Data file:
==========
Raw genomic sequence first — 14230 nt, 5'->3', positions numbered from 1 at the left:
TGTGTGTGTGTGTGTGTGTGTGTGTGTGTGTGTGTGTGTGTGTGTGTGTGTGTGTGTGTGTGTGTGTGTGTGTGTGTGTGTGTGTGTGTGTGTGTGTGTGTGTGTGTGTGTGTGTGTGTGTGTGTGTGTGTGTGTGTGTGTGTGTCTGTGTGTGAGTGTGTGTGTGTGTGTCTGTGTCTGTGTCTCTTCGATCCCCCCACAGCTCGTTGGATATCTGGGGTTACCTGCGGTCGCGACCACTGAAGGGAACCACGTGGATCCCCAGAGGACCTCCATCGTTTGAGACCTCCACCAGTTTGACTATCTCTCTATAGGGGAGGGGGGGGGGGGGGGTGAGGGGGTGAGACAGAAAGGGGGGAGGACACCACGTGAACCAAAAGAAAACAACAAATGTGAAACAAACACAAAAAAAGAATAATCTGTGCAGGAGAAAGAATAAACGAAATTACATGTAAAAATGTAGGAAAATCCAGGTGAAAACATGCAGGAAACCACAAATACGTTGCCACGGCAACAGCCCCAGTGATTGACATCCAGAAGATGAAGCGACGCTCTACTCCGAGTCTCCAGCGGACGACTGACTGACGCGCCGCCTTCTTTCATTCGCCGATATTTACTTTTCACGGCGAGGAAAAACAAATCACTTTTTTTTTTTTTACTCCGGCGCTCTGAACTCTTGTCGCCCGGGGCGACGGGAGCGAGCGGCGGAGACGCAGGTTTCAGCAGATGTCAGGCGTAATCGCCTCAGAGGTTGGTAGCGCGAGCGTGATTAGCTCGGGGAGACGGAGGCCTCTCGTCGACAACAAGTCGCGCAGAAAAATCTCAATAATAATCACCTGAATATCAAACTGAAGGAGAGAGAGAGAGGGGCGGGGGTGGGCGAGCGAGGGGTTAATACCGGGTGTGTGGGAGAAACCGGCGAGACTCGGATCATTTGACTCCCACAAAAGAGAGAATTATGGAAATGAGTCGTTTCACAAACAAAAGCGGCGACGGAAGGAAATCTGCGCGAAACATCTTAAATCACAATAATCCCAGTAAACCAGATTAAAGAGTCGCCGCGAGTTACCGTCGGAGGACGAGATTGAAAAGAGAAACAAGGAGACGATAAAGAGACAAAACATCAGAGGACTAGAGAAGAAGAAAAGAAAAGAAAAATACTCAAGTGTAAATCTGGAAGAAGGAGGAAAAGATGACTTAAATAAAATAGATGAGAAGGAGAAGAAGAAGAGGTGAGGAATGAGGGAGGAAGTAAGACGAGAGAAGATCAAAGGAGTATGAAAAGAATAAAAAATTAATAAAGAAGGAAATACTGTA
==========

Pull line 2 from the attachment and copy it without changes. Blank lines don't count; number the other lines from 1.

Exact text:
TGTGTGTGTGTGTGTGTGTGTGTGTGTGTGTGTGTGTGTGTGTGTGTGTGTGTGTGTGTGTGTGTGTGTGTGTGTGTGTGTGTGTGTGTGTGTGTGTGTGTGTGTGTGTGTGTGTGTGTGTGTGTGTGTGTGTGTGTGTGTGTGTCTGTGTGTGAGTGTGTGTGTGTGTGTCTGTGTCTGTGTCTCTTCGATCCCCCCACAGCTCGTTGGATATCTGGGGTTACCTGCGGTCGCGACCACTGAAGGGAACCACGTGGATCCCCAGAGGACCTCCATCGTTTGAGACCTCCACCAGTTTGACTATCTCTCTATAGGGGAGGGGGGGGGGGGGGGTGAGGGGGTGAGACAGAAAGGGGGGAGGACACCACGTGAACCAAAAGAAAACAACAAATGTGAAACAAACACAAAAAAAGAATAATCTGTGCAGGAGAAAGAATAAACGAAATTACATGTAAAAATGTAGGAAAATCCAGGTGAAAACATGCAGGAAACCACAAATACGTTGCCACGGCAACAGCCCCAGTGATTGACATCCAGAAGATGAAGCGACGCTCTACTCCGAGTCTCCAGCGGACGACTGACTGACGCGCCGCCTTCTTTCATTCGCCGATATTTACTTTTCACGGCGAGGAAAAACAAATCACTTTTTTTTTTTTTACTCCGGCGCTCTGAACTCTTGTCGCCCGGGGCGACGGGAGCGAGCGGCGGAGACGCAGGTTTCAGCAGATGTCAGGCGTAATCGCCTCAGAGGTTGGTAGCGCGAGCGTGATTAGCTCGGGGAGACGGAGGCCTCTCGTCGACAACAAGTCGCGCAGAAAAATCTCAATAATAATCACCTGAATATCAAACTGAAGGAGAGAGAGAGAGGGGCGGGGGTGGGCGAGCGAGGGGTTAATACCGGGTGTGTGGGAGAAACCGGCGAGACTCGGATCATTTGACTCCCACAAAAGAGAGAATTATGGAAATGAGTCGTTTCACAAACAAAAGCGGCGACGGAAGGAAATCTGCGCGAAACATCTTAAATCACAATAATCCCAGTAAACCAGATTAAAGAGTCGCCGCGAGTTACCGTCGGAGGACGAGATTGAAAAGAGAAACAAGGAGACGATAAAGAGACAAAACATCAGAGGACTAGAGAAGAAGAAAAGAAAAGAAAAATACTCAAGTGTAAATCTGGAAGAAGGAGGAAAAGATGACTTAAATAAAATAGATGAGAAGGAGAAGAAGAAGAGGTGAGGAATGAGGGAGGAAGTAAGACGAGAGAAGATCAAAGGAGTATGAAAAGAATAAAAAATTAATAAAGAAGGAAATACTGTA